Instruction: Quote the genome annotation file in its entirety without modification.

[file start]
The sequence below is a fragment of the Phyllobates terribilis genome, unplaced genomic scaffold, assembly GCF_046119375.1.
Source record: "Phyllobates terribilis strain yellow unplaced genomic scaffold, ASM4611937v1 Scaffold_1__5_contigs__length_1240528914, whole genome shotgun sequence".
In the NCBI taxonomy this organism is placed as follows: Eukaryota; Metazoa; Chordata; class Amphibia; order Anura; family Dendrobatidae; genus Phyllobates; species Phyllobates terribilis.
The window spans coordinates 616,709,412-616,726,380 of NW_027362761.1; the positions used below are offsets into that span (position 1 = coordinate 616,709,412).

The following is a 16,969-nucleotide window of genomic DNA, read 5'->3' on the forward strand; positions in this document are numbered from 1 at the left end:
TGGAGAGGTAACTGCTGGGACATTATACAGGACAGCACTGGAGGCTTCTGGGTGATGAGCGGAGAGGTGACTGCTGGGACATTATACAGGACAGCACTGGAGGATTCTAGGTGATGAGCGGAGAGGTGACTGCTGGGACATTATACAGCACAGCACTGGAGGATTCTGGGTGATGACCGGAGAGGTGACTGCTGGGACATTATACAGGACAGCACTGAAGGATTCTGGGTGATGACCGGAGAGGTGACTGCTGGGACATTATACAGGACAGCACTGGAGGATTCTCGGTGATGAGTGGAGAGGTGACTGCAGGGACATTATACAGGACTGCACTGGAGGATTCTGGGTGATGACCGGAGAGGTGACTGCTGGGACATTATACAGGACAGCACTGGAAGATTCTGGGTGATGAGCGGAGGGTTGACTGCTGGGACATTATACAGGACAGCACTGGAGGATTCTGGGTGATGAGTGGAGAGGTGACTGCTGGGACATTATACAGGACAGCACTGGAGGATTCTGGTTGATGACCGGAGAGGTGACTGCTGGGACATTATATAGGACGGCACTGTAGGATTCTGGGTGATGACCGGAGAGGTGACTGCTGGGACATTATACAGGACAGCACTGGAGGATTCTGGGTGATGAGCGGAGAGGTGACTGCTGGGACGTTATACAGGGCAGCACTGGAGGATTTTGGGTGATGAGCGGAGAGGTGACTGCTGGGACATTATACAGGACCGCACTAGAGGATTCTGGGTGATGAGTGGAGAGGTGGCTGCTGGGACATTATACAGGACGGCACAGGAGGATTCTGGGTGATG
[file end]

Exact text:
The sequence below is a fragment of the Phyllobates terribilis genome, unplaced genomic scaffold, assembly GCF_046119375.1.
Source record: "Phyllobates terribilis strain yellow unplaced genomic scaffold, ASM4611937v1 Scaffold_1__5_contigs__length_1240528914, whole genome shotgun sequence".
In the NCBI taxonomy this organism is placed as follows: Eukaryota; Metazoa; Chordata; class Amphibia; order Anura; family Dendrobatidae; genus Phyllobates; species Phyllobates terribilis.
The window spans coordinates 616,709,412-616,726,380 of NW_027362761.1; the positions used below are offsets into that span (position 1 = coordinate 616,709,412).

The following is a 16,969-nucleotide window of genomic DNA, read 5'->3' on the forward strand; positions in this document are numbered from 1 at the left end:
TGGAGAGGTAACTGCTGGGACATTATACAGGACAGCACTGGAGGCTTCTGGGTGATGAGCGGAGAGGTGACTGCTGGGACATTATACAGGACAGCACTGGAGGATTCTAGGTGATGAGCGGAGAGGTGACTGCTGGGACATTATACAGCACAGCACTGGAGGATTCTGGGTGATGACCGGAGAGGTGACTGCTGGGACATTATACAGGACAGCACTGAAGGATTCTGGGTGATGACCGGAGAGGTGACTGCTGGGACATTATACAGGACAGCACTGGAGGATTCTCGGTGATGAGTGGAGAGGTGACTGCAGGGACATTATACAGGACTGCACTGGAGGATTCTGGGTGATGACCGGAGAGGTGACTGCTGGGACATTATACAGGACAGCACTGGAAGATTCTGGGTGATGAGCGGAGGGTTGACTGCTGGGACATTATACAGGACAGCACTGGAGGATTCTGGGTGATGAGTGGAGAGGTGACTGCTGGGACATTATACAGGACAGCACTGGAGGATTCTGGTTGATGACCGGAGAGGTGACTGCTGGGACATTATATAGGACGGCACTGTAGGATTCTGGGTGATGACCGGAGAGGTGACTGCTGGGACATTATACAGGACAGCACTGGAGGATTCTGGGTGATGAGCGGAGAGGTGACTGCTGGGACGTTATACAGGGCAGCACTGGAGGATTTTGGGTGATGAGCGGAGAGGTGACTGCTGGGACATTATACAGGACCGCACTAGAGGATTCTGGGTGATGAGTGGAGAGGTGGCTGCTGGGACATTATACAGGACGGCACAGGAGGATTCTGGGTGATG